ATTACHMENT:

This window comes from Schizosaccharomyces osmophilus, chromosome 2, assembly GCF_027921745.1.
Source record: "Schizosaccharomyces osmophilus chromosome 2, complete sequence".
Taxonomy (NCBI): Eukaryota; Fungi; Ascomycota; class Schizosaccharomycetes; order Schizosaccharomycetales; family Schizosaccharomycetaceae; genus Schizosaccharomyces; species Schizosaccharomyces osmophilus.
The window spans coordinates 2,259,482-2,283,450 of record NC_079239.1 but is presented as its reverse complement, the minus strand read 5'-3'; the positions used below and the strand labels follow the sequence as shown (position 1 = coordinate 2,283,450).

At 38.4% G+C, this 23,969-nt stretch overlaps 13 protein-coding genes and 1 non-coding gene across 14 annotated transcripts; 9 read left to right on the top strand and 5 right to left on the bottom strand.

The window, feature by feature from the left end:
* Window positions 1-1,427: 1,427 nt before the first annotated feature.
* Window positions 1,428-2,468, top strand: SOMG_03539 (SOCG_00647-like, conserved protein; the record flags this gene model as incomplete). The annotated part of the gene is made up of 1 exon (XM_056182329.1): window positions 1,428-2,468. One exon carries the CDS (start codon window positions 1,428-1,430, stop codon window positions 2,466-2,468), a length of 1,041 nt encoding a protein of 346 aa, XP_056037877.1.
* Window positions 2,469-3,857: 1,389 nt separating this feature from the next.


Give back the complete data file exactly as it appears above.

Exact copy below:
This window comes from Schizosaccharomyces osmophilus, chromosome 2, assembly GCF_027921745.1.
Source record: "Schizosaccharomyces osmophilus chromosome 2, complete sequence".
Taxonomy (NCBI): Eukaryota; Fungi; Ascomycota; class Schizosaccharomycetes; order Schizosaccharomycetales; family Schizosaccharomycetaceae; genus Schizosaccharomyces; species Schizosaccharomyces osmophilus.
The window spans coordinates 2,259,482-2,283,450 of record NC_079239.1 but is presented as its reverse complement, the minus strand read 5'-3'; the positions used below and the strand labels follow the sequence as shown (position 1 = coordinate 2,283,450).

At 38.4% G+C, this 23,969-nt stretch overlaps 13 protein-coding genes and 1 non-coding gene across 14 annotated transcripts; 9 read left to right on the top strand and 5 right to left on the bottom strand.

The window, feature by feature from the left end:
* Window positions 1-1,427: 1,427 nt before the first annotated feature.
* Window positions 1,428-2,468, top strand: SOMG_03539 (SOCG_00647-like, conserved protein; the record flags this gene model as incomplete). The annotated part of the gene is made up of 1 exon (XM_056182329.1): window positions 1,428-2,468. One exon carries the CDS (start codon window positions 1,428-1,430, stop codon window positions 2,466-2,468), a length of 1,041 nt encoding a protein of 346 aa, XP_056037877.1.
* Window positions 2,469-3,857: 1,389 nt separating this feature from the next.